How Democratic Was the Roman Republic in the 1st Century Bc

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How democratic was the Roman Republic in the 1st Century BC? By Joe Harris F6

Plan – 1500 words
Introduction: 150 words
Para 1: 250 words – Tribunes: Peoples voice in the tribunes/stripped under sulla Para 2: 250 words – Democratic institutions: voting, law courts Para 3: 250 words – Biased towards the aristocracy

Para 4: 250 words – corruption/ voting syndicates
Para 5: 250 words – relative to other empires of the time Conclusion: 150 words
The definition of a democracy: ‘Government by the people; a form of government in which the supreme power is vested in the people and exercised directly by them or their elected agents under a free electoral system.’ There are various different arguments relating to how democratic the Roman Republic in the 1st Century BC was. It is hard to make a clear cut decision on whether it was a democracy or not due to the fact the Republic was shifting and changing constantly during the 1st Century BC. On one hand you could argue that the Republic was democratic due to the fact there were democratic institutions put in place, the people had a voice with the tribunes and in relation to other great empires of the period the Roman Republic was probably the most democratic out of them all. On the other hand, however, the Republic seemed to be heavily influenced by the aristocracy, corruption was rife and more often than not the people’s views were crushed or ignored by dictators or the senate who were looking solely for their own benefit. The Tribunate:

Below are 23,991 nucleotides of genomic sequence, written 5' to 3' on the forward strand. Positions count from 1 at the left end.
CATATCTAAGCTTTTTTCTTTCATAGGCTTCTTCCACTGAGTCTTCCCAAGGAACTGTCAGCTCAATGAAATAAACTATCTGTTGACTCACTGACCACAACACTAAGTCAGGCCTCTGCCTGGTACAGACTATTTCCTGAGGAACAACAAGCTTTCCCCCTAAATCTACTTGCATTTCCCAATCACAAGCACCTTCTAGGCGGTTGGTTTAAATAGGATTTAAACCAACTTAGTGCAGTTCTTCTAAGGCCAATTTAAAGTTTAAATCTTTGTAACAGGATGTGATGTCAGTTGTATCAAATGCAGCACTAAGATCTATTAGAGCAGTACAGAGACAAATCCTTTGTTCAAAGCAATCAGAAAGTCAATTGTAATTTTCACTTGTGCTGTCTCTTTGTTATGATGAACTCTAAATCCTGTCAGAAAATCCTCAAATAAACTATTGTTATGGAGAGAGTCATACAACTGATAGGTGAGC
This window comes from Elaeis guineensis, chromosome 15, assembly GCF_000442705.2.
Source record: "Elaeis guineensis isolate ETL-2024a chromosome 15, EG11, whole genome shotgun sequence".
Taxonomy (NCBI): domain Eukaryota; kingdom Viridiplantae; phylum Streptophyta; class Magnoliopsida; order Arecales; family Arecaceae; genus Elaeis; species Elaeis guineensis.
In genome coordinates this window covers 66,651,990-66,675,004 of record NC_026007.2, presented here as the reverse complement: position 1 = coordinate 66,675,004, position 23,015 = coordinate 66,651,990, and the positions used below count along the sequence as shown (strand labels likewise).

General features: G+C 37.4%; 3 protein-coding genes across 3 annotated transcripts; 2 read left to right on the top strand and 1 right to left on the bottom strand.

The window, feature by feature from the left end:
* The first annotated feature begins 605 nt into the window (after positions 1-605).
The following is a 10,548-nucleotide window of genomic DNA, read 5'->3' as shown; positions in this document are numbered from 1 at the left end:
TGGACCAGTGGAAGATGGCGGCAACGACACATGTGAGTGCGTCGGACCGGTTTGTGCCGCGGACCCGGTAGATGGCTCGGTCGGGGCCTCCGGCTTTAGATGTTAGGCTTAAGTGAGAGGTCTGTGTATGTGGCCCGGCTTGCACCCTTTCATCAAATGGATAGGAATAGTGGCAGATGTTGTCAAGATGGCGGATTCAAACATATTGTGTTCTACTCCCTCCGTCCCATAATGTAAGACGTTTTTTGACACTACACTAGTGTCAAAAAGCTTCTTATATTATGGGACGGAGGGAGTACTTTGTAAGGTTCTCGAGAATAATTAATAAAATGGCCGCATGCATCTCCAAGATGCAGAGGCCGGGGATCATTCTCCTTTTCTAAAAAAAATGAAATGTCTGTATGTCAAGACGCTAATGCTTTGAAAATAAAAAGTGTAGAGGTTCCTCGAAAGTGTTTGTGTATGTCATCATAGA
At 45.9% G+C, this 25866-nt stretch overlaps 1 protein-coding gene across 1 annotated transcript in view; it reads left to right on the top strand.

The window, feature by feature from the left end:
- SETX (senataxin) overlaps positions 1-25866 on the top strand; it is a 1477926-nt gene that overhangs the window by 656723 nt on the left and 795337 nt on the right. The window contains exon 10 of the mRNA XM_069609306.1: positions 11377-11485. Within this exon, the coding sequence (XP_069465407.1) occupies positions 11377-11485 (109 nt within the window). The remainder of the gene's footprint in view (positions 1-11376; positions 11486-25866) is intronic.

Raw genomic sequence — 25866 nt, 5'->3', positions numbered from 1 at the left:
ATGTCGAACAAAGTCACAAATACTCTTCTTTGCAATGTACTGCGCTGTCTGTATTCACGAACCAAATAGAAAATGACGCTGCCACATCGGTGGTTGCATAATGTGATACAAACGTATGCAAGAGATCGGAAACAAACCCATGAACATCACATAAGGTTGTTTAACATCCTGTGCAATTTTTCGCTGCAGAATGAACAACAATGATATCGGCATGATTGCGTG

Every year in the Roman Republic ten people’s tribunes were voted in, these tribunes were meant to be the voice of the people. They had special powers including, proposing legislation before the Plebeian council, being sacrosanct, being able to veto any proposal of the senate if they thought it was not in the best wishes of the people and being able to summon the senate and lay proposals before it. These powers enabled the tribunes to voice the opinions of the...
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